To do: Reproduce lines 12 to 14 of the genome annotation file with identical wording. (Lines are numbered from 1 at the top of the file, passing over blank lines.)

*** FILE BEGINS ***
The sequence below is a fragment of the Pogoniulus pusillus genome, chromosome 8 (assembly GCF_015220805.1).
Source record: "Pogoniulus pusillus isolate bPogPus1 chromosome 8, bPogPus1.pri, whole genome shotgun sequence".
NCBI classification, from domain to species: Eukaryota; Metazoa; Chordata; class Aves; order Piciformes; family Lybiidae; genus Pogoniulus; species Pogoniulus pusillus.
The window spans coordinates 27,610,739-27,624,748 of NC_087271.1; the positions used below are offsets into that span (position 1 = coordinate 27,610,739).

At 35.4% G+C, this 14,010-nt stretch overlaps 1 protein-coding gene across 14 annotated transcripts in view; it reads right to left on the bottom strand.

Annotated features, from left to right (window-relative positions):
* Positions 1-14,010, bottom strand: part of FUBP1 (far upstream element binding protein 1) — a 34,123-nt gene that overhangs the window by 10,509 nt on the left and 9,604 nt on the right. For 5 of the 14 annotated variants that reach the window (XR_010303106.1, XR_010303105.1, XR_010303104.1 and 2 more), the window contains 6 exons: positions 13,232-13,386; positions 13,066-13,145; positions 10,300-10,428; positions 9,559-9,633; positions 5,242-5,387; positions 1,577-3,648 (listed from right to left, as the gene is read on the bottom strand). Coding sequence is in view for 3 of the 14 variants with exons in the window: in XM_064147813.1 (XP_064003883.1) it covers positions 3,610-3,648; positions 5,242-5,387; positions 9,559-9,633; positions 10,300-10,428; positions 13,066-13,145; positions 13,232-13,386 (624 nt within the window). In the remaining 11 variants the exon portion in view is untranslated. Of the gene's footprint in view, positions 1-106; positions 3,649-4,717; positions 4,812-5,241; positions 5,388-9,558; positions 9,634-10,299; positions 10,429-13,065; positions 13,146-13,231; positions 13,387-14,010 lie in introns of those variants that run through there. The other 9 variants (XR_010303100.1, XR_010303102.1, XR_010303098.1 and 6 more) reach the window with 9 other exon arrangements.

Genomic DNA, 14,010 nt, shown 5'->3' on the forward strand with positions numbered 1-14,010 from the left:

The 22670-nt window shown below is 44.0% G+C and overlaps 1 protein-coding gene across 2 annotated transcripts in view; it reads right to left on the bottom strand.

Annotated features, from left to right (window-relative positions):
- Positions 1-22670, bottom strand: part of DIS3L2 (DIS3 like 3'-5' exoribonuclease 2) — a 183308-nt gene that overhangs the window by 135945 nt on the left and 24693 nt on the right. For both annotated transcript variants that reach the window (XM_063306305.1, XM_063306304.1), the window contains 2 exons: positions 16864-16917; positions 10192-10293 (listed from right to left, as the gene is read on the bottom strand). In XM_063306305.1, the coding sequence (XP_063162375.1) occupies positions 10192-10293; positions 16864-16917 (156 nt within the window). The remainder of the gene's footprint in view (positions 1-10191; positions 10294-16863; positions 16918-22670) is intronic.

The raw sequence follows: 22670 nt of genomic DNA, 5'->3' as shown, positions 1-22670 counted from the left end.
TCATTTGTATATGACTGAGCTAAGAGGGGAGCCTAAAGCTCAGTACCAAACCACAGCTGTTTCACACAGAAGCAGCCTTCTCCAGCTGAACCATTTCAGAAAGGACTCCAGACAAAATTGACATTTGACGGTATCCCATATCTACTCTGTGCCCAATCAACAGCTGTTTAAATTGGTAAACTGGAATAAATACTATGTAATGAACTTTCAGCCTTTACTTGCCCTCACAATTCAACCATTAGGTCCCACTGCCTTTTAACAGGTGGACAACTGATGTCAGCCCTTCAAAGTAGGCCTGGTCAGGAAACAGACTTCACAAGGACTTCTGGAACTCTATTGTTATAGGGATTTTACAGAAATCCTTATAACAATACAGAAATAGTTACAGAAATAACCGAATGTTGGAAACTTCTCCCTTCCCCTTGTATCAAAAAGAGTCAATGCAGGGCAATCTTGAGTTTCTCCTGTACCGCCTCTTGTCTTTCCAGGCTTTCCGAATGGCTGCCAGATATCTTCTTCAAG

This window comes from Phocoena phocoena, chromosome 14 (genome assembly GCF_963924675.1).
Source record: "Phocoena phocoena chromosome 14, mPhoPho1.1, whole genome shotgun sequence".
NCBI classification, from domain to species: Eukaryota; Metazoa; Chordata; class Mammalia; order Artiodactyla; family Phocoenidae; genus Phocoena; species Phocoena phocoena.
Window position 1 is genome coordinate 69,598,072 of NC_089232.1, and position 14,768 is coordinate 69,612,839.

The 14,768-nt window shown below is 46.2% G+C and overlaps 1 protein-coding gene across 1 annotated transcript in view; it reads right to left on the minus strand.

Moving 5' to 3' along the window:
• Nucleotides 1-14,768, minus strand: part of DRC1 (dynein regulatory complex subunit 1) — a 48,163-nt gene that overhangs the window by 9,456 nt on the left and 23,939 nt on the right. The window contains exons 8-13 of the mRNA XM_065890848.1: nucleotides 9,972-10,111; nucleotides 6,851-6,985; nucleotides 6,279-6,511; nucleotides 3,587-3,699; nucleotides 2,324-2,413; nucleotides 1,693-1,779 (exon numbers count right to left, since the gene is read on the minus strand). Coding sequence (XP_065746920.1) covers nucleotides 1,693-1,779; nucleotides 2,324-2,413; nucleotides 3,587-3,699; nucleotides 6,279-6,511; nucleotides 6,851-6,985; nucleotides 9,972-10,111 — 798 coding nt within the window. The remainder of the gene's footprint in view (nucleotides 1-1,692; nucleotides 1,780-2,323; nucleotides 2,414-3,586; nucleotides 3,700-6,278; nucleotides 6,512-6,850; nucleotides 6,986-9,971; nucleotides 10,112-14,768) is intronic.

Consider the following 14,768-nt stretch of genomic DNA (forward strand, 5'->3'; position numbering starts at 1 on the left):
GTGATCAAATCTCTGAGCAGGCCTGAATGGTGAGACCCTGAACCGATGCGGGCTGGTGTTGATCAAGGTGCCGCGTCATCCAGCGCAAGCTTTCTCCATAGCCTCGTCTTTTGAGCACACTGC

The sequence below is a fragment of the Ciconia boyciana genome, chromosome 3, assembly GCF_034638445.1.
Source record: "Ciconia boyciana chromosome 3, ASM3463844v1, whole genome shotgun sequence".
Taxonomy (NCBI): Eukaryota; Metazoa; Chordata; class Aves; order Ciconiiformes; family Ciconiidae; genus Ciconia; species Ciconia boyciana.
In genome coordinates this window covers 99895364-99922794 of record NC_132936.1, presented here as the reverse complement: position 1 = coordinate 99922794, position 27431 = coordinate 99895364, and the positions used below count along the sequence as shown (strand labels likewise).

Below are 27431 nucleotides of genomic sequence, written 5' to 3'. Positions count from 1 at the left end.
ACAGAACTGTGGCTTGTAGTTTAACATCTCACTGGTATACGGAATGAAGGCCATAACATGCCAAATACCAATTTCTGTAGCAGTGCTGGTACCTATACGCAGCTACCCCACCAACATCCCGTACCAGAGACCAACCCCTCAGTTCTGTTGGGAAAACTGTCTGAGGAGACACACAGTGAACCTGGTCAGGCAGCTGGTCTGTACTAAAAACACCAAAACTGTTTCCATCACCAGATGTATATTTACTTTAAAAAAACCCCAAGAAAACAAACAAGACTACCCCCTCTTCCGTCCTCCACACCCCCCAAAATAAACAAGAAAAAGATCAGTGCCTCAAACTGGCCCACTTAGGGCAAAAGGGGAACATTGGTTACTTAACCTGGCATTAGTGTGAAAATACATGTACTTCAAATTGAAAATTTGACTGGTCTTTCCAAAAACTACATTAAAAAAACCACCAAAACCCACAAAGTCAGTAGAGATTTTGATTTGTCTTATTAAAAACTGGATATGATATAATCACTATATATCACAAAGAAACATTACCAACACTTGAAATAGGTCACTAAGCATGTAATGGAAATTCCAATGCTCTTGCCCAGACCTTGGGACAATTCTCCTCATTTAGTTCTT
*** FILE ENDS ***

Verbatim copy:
The raw sequence follows: 22670 nt of genomic DNA, 5'->3' as shown, positions 1-22670 counted from the left end.
TCATTTGTATATGACTGAGCTAAGAGGGGAGCCTAAAGCTCAGTACCAAACCACAGCTGTTTCACACAGAAGCAGCCTTCTCCAGCTGAACCATTTCAGAAAGGACTCCAGACAAAATTGACATTTGACGGTATCCCATATCTACTCTGTGCCCAATCAACAGCTGTTTAAATTGGTAAACTGGAATAAATACTATGTAATGAACTTTCAGCCTTTACTTGCCCTCACAATTCAACCATTAGGTCCCACTGCCTTTTAACAGGTGGACAACTGATGTCAGCCCTTCAAAGTAGGCCTGGTCAGGAAACAGACTTCACAAGGACTTCTGGAACTCTATTGTTATAGGGATTTTACAGAAATCCTTATAACAATACAGAAATAGTTACAGAAATAACCGAATGTTGGAAACTTCTCCCTTCCCCTTGTATCAAAAAGAGTCAATGCAGGGCAATCTTGAGTTTCTCCTGTACCGCCTCTTGTCTTTCCAGGCTTTCCGAATGGCTGCCAGATATCTTCTTCAAG

This window comes from Phocoena phocoena, chromosome 14 (genome assembly GCF_963924675.1).